Once hallux varus begins you must surgically intervene ASAP with any of the soft-tissue approaches, because once it continues to grow, abductor hallucis now becomes a deforming force, maintains the position of the hallux, and you ultimately go on to need a fusion of the great toe joint; implants do not work. Even the double stems will not overcome the force of the abductor.

    In those cases, an end-to-end fusion is easy to accomplish. I use these instruments that really create a ball and socket environment. The big toe joint is what I consider a ball and socket joint similar to the TN joint. So if I can create a ball and socket shape, I can put that great toe into the direct position I want in the transverse sagittal and frontal plane. So here we are denuding the cartilage from the head of the first metatarsal. When you do this, my recommendation is to go through the subchondral plate. If you don't, you better shingle it, you better fenestrate it with multiple holes, because the subchondral plate acts as a barrier against osteogenesis.

    So you must finish grates through it, create multiple holes, or debride right through the entire plate itself, get into cancellous spongy bone on both sides which will lead you to a beautiful fusion. And here we are; you could see the head of that metatarsal is now a beautiful cancellous appearance to it. Here is the other component which will create the cup and bowl concept. Here is a nice case of hallux varus; you could see where the tibial sesamoid has now moved to the medial side of the first metatarsal head, the IM angle is zero to maybe even a little minus; there is no way to bring that hallux back into position.

    These patients are very very unhappy. This is the patient that says to you, can you please give me my bunion back, because where my big toe is, over and up is a disaster. It’s painful, it like hell, and it is problematic and gets worse. So here it is back into position, you see minimal shortening even though I’ve done the aggressive approach on the bone. There is your plate for fixation; you can use an interpositional compression screw as well, I do recommend that. I don't care how you fix this; whatever gives you the best stability is what I want.

    So you determine how much dorsiflexion you want to place on the proximal phalanx, recognizing you will still be able to get some gripping capability from the distal phalanx of the hallux even though you've gone on to fuse the great toe joint. My experience with hardware in this area is more times than not, [Indiscernible] [0:15:46] the patient because the shoe rubs on the hardware. Once all the soft tissue swelling goes away, you will now feel the plate even though you use screws that go directly into the plate. They screw in very nicely, you still have prominence, and I could tell you I tell my patients in advance, there’s a good chance I'll have to take the plate out.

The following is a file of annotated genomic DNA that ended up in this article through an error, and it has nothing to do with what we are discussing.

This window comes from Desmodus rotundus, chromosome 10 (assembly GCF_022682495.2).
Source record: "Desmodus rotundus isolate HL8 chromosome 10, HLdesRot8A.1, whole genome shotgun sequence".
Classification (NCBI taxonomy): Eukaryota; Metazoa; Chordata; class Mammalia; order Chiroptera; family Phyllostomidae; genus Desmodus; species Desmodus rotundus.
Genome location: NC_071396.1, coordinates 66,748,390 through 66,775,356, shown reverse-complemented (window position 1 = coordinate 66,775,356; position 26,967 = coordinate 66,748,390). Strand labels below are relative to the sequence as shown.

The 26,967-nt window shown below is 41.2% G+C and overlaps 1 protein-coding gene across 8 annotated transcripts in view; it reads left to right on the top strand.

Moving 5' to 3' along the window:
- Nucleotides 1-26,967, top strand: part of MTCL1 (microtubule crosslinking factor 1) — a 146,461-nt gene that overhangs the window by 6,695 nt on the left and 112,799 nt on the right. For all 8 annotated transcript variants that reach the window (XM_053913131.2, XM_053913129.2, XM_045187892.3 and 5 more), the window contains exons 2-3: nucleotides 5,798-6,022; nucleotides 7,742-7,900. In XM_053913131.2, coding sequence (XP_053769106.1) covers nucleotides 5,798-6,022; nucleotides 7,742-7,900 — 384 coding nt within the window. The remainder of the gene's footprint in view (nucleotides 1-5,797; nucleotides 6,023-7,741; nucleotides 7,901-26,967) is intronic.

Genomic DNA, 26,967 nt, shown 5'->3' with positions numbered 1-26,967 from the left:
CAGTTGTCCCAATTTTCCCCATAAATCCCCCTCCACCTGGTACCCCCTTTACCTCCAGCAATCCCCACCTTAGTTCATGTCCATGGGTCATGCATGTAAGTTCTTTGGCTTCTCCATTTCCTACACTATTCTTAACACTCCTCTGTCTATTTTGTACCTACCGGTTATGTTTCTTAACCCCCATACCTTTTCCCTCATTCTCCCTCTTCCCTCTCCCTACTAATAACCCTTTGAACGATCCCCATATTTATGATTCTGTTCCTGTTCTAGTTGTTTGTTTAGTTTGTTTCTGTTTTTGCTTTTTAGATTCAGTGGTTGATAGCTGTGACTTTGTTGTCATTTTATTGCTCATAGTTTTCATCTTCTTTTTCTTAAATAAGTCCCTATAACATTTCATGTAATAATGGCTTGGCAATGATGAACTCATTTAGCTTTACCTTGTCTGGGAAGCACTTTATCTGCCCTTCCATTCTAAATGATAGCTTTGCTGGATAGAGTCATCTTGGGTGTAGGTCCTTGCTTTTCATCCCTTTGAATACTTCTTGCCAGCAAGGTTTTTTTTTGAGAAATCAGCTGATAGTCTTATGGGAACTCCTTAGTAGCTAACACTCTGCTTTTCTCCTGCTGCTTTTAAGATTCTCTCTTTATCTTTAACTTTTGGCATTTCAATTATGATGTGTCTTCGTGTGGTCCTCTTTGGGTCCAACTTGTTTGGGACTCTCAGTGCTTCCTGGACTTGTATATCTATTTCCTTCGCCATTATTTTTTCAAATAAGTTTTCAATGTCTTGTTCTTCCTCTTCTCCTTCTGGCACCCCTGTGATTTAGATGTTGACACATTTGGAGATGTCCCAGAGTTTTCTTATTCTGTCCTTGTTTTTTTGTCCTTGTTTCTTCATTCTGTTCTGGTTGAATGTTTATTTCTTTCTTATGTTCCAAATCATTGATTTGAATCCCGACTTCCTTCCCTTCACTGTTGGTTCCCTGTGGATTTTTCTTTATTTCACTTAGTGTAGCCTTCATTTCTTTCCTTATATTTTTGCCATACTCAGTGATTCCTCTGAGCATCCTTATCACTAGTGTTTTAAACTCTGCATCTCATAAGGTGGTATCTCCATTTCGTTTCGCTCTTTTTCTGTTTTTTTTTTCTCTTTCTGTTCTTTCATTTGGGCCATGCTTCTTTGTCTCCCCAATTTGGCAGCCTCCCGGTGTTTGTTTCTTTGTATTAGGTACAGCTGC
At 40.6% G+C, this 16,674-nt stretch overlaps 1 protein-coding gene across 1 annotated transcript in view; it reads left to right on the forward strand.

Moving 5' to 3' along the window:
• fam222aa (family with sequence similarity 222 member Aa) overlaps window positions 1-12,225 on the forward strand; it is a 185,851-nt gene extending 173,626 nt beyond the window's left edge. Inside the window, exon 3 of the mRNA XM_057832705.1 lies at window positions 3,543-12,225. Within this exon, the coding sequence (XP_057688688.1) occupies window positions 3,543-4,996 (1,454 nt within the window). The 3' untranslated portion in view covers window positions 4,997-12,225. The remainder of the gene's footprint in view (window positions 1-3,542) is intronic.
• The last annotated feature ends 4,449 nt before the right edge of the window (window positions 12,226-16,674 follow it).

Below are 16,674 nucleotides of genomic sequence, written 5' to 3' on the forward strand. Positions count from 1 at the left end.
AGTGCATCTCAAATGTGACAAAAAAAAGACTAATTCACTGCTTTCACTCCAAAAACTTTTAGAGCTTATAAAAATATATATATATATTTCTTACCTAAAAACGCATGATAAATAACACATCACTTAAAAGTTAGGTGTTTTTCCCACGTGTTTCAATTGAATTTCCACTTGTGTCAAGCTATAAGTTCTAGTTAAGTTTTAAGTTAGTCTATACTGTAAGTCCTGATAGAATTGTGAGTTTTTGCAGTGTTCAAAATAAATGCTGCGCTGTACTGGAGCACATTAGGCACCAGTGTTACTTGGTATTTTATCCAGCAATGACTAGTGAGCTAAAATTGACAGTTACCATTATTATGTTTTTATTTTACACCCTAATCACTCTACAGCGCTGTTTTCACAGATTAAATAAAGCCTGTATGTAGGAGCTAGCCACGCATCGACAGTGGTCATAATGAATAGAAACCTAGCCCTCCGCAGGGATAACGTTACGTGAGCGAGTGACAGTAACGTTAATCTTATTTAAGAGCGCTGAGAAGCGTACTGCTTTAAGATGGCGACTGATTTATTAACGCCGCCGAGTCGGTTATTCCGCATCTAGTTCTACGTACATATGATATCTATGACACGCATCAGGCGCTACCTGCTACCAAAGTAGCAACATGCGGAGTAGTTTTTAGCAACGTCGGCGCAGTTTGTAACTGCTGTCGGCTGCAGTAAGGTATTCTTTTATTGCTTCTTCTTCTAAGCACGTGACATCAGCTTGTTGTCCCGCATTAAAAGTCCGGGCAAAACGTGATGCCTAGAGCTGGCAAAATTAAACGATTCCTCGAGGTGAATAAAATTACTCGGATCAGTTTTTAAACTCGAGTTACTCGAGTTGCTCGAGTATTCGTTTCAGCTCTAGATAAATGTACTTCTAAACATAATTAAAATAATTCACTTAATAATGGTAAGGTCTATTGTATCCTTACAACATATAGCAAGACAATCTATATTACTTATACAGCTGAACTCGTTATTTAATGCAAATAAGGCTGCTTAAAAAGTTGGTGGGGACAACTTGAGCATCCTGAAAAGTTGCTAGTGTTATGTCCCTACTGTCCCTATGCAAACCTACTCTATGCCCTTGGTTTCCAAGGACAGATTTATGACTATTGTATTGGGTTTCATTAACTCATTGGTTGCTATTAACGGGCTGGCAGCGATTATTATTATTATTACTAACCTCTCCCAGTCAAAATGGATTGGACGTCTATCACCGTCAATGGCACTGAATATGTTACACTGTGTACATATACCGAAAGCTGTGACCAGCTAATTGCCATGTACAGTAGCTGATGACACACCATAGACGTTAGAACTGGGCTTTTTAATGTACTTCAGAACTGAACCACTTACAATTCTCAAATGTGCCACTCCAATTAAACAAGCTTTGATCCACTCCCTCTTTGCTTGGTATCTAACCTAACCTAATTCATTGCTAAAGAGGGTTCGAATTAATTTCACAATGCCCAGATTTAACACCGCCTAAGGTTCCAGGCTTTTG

Here is an example of a position of a hallux, this was shortly postop, and you could see how a patient can wear a shoe with a slight heel raised to it. Here is an example of a straight cut that’s going down through the bone for an end-to-end fusion, and here I’m drilling throwing the bone that's left to still create vascular channels for the angiogenesis that will convert into an osteogenesis.

    I do not like using K-wire, some people use these to create these holes. I think most physicians or surgeons are going to use 2.0 drill bits so that you don't polish the vascular channel that you're creating, but you're creating an environment of roughing the bone that will proliferate through and end up in a fusion of the site. I don’t care what plates you use, every company has fabulous materials for us; we’ve really have no excuse to say that we don't have what we need to perform the surgical procedures that we do.

    The only thing you got to be careful of as a resident is where you're going to practice ultimately, what the hospital has available for you, and what you're most comfortable in using to do these surgical procedures.

    Here is an example of one of my own patients. Look at that hallux valgus on the left; severe deformity of the toe. And what did I do? I did a great job, I reduced the IM angle, I even left the fibular sesamoid in, I did a Lapidus on this patient with plates fixation. If you just didn't look at the toes and just looked at the metatarsal, you said hey, you did a great job. Look where that great toe is? Disaster! This patient obviously was not a happy camper. And here we are completely remodeling the forefoot. I used an interpositional graft, plated the great toe joint, and remodeled the second and third digits as well.

    So here we’ve got multiple plates to correct deformity. So what I try to share with you in these few minutes that I had available to me, was a concept of introduction of the fusion of the great toe joint; how you could make it a successful procedure, and why it can be a benefit to the patient. It’s certainly the alternative to implant arthroplasty or even Keller type bunionectomies. Fusion is the direction you been trained and are most comfortable with. I thank you.